There are also companies that were registered and have remained dormant without the owners being aware that the dormancy of their companies attracts minimum tax and minimum corporate affairs commission compliance requirements.
This Tax Alert is an introduction to the Minimum Tax provisions for all registered companies in Nigeria.
Introduction to Minimum Tax
According to the Federal Inland Revenue Service, Minimum Tax is justifiable on the premise that every asset generates income. The Minimum Tax regulations is therefore a anti- tax avoidance measure which is charged whether or not the affected company declares a profit, or the company was dormant during the relevant year of tax assessment.
Where a company is dormant, Minimum Tax is usually charged on the company's net asset or on its share capital, whichever is higher of the two.
Minimum tax legislation
The Companies Income Tax Act (as amended) provides that where in any year of assessment, the ascertainable profits of a company, from all sources, results in a loss or where the company's ascertainable profits results in no tax been liable for payment, or where the tax payable is less than the statutory minimum tax allowable, such a company shall be liable to be charged and to pay a statutory minimum tax, which amount will be dependent on whether the company has a annual turnover of less than N500,000, or more than N500,000.
A company with an annual turnover of N500,000 or less, that has been carrying on business for at least four (4) years, is liable to charge to a Minimum Tax of any of the higher of the following sums:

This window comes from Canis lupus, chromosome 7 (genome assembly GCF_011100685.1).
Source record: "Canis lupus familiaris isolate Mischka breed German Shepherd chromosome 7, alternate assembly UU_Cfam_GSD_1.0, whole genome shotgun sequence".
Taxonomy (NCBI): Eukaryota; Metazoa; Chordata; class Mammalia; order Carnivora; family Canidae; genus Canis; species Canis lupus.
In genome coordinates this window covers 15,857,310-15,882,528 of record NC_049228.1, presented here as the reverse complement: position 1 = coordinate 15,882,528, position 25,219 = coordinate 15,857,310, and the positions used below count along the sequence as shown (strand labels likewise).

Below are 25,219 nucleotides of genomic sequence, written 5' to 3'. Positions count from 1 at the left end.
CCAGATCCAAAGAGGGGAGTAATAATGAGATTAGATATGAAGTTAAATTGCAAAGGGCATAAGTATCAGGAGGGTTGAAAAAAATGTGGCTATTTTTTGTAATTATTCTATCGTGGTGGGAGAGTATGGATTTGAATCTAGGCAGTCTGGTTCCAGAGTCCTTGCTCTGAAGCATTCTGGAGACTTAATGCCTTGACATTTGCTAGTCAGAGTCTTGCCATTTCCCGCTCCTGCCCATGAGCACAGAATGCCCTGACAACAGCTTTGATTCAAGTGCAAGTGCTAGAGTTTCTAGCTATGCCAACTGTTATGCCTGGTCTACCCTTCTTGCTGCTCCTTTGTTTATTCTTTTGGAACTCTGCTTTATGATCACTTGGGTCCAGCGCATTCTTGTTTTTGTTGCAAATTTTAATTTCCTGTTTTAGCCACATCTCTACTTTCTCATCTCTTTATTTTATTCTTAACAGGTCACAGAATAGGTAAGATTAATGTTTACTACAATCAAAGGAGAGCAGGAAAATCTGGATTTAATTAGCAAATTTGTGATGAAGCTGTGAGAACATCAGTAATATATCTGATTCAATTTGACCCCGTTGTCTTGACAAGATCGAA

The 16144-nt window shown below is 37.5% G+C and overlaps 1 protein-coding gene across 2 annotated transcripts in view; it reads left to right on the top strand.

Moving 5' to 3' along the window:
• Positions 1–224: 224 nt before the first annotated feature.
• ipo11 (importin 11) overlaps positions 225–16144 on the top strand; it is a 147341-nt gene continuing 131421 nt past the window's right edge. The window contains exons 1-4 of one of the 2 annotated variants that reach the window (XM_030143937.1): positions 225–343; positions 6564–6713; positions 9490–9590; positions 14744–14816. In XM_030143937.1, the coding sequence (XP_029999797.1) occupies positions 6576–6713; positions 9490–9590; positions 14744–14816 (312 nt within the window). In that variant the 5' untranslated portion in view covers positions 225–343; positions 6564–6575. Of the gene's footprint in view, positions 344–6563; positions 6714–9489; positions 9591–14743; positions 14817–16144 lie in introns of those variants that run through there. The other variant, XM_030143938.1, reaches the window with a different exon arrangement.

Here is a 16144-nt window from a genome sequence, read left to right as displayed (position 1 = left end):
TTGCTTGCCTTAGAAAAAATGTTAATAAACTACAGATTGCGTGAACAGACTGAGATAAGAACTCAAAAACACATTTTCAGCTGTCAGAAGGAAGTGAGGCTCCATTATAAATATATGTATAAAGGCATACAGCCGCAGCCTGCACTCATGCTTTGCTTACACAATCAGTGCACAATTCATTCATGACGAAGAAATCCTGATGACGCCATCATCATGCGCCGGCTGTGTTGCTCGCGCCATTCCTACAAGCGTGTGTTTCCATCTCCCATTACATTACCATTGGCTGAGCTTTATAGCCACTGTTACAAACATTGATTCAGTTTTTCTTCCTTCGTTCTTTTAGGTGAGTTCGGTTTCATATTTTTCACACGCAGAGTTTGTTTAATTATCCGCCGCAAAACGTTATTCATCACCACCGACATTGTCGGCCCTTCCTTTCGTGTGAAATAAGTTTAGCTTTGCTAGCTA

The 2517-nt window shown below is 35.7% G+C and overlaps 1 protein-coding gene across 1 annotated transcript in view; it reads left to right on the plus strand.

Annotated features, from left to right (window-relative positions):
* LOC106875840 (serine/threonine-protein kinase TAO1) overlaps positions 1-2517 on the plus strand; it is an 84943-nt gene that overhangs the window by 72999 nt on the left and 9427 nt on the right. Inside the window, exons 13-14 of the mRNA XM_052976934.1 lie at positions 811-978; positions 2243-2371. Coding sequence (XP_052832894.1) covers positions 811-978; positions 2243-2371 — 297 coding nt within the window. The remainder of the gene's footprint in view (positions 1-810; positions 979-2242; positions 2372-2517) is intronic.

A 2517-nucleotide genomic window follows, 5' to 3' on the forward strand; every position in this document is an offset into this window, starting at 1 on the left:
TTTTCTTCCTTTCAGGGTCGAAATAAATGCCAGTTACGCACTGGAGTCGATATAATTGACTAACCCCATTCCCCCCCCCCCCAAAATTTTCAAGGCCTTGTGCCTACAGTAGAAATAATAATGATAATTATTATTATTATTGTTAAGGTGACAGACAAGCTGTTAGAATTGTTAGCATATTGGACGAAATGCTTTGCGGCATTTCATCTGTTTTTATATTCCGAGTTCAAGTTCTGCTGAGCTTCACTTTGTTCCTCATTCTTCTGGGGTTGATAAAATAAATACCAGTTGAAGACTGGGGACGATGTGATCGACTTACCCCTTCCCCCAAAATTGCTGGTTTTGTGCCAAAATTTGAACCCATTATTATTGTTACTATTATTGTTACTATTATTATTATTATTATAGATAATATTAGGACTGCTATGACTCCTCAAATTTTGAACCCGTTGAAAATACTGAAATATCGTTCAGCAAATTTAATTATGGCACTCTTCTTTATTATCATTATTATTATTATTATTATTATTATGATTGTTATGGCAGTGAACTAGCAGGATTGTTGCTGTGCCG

(i) 0.5 per cent of the company's gross profit; or
(ii) 0.5 per cent of the company's net assets; or
(iii) 0.25 per cent of the company's paid up share capital; or
(iv) 0.25 per cent of the turnover of the company for the relevant year of tax assessment.
Where however, the turnover of the company is more than N500,000, the minimum corporation tax payable shall be the higher of the above rates that is charged for companies with an annual turnover of N500,000 or less, plus 0.125 (or fifty per cent) on the excess of the turnover that is above N500,000 will be charged as Minimum Tax.
Exemption from Minimum Tax Regulations
Companies that are involved in agricultural production or businesses, with companies that have not carried on business during the first four years of their incorporation, or companies that have at least twenty-five per cent imported equity capital fully paid for by a foreign company, are among the exempted corporations to whom the minimum tax provisions stated above do not apply.